# Ninja and operations

#### Ninja has been given an array/list ‘COST’ of size ‘N’ and an integer ‘TAR’. Ninja can perform one of the following operations on each element of the ‘COST’ array/list i.e, ‘FLOOR(COST[i])’ or ‘CEIL(COST[i])’.

#### Ninja has to find if after performing one of these operations on each element of the 'COST', the sum of all elements is equal to ‘TAR’ or not.

#### If the sum is equal to ‘TAR’ then print the smallest possible value of | opr(‘COST[i]’) - ‘COST[i]’ | from 0 to ‘N’ - 1 up to 3 decimal places where ‘opr(‘COST[i])’ is ‘FLOOR(COST[i])’ or ‘CEIL(COST[i])’. Else print -1.

#### Note:

```
FLOOR(2.342) = 2
CEIL(2.342) = 3
```

##### Input Format:

```
The first line contains a single integer ‘T’ representing the number of test cases.
The first line of each test case will contain two integers ‘N’ and ‘TAR’ which denotes the number of elements of ‘COST’ and target sum which has been discussed above.
The next ‘N’ lines contain space-separated real numbers that have exactly 3 decimal places representing the elements of the ‘COST’.
```

##### Output Format:

```
For each test case, print a single line containing a single integer such that If the sum is equal to ‘TAR’ then print the smallest possible value of |opr(‘COST[i]’) - ‘COST[i]’| from 0 to ‘N’ - 1 up to 3 decimal places. Else print -1.
The output for every test case will be printed in a separate line.
```

##### Note:

```
You don’t need to print anything; It has already been taken care of. Just implement the given function.
```

##### Constraints:

```
1 <= T <= 50
1 <= N <= 500
1 <= TAR <= 10000
0 <= COST[i] <= 1000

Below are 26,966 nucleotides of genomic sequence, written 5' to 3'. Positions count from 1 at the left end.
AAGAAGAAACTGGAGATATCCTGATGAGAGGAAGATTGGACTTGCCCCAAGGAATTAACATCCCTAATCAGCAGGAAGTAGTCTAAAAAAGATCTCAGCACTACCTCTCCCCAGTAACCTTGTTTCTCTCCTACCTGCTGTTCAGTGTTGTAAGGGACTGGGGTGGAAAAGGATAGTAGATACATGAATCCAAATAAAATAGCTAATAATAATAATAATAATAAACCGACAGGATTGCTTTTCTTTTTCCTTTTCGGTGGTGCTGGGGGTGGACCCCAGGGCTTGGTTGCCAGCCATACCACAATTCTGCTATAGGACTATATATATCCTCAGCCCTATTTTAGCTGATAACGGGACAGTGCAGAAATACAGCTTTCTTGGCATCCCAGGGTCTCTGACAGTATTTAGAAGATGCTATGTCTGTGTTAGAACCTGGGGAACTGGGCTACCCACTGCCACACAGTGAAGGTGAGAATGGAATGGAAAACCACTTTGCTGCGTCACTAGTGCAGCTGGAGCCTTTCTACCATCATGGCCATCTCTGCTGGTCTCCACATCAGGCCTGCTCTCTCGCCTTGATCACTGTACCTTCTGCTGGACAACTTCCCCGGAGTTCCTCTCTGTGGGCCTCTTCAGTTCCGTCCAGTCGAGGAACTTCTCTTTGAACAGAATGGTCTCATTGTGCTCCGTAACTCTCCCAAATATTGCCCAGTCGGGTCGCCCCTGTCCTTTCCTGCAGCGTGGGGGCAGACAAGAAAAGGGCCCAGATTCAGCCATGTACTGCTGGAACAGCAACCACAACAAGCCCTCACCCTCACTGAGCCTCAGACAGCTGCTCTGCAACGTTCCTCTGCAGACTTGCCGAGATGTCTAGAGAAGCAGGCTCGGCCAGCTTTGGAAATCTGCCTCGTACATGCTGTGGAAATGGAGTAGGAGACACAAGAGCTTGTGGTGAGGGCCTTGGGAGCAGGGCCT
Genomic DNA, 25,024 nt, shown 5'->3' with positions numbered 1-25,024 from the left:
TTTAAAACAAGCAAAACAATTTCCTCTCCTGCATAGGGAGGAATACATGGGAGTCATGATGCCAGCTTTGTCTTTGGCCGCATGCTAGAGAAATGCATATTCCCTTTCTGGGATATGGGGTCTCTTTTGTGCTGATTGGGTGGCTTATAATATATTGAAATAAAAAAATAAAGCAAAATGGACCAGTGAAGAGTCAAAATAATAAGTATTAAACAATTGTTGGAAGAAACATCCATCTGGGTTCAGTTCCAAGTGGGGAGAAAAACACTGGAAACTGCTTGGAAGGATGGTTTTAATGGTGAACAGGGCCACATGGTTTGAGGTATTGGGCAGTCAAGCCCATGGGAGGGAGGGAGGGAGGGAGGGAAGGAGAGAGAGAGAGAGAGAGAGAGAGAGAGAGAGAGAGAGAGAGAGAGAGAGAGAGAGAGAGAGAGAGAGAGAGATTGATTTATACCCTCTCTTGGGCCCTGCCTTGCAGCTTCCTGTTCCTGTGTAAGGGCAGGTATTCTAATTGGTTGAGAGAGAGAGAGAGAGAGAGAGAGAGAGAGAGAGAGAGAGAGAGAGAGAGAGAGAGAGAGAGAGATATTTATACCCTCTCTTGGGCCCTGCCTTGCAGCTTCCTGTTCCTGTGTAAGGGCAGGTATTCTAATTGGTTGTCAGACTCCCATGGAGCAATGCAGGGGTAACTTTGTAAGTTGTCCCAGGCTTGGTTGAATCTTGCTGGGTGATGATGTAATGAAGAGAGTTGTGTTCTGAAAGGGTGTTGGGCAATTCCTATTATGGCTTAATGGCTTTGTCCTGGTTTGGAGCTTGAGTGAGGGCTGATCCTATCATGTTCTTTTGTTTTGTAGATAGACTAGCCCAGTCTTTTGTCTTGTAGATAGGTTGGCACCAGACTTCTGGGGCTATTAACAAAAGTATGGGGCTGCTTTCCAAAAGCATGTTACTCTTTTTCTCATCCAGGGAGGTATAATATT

Where ‘T’ is the number of test cases, 'N' is the size of ‘COST’, the target sum which is discussed above, and ‘COST[i]’ represents the real number present in ‘COST’.
Time limit: 1 sec.
```

If a number is an integer, then we can only take the floor, not ceil. This is equivalent to a number that cannot be adjusted, otherwise, it is an adjustable number. We put the fractional part of all adjustable numbers into a Priority Queue ‘pq’, and record the size of the ‘pq’.

Then we first judge under what circumstances the target cannot be obtained:

If the smallest possible sum is taken, then all numbers must be taken on the floor. If this sum is still larger than the target or smaller than the ‘TAR’ - the size of ‘pq’, it means that it is impossible to get the ‘TAR’ anyway. So we return -1.

If the above conditions are not met, we must be able to get the sum that meets the conditions of the problem. We need to know how many numbers to adjust, that is, to turn the floor operation into a ceil operation. The number of elements to be adjusted is equal to the ‘TAR’ - the size of ‘pq’.

In order to achieve the smallest **| opr(‘COST[i]’) - ‘COST[i]’ | f**or each adjustment operation, we hope that their decimals are as large as possible, which can be obtained from the previous Priority Queue. Take the ceil of that number. Finally, adding all the decimals that do not need to be adjusted is the smallest **| opr(‘COST[i]’) - ‘COST[i]’ |**.

The steps are as follows:

- Declare a variable ‘ans’ and a priority queue ‘pq’ as we discussed above.
- Run a loop for ‘i’ = 0 to ‘N’:
- ‘currValue’ = ‘COST[i]’
- ‘low’ = ‘
**FLOOR(COST[i])’.** **‘high’ = ‘CEIL(COST[i])’.****If ‘low’ not equal to ‘high’:**- Add (‘high’ - ‘currValue’) - (‘currValue’ - ‘low’).

- ‘ans’ = ‘ans’ + ‘currValue’ - ‘low’.
- ‘TAR’ = ‘TAR’ - ‘low’.

- If ‘TAR’ less than 0 or ‘TAR’ is greater than the size of ‘pq’:
- Return ‘-1’.

- While ‘TAR’ greater than 0:
- ‘ans’ = ‘ans’ + top element of ‘pq’.

- Finally, return ‘ans’.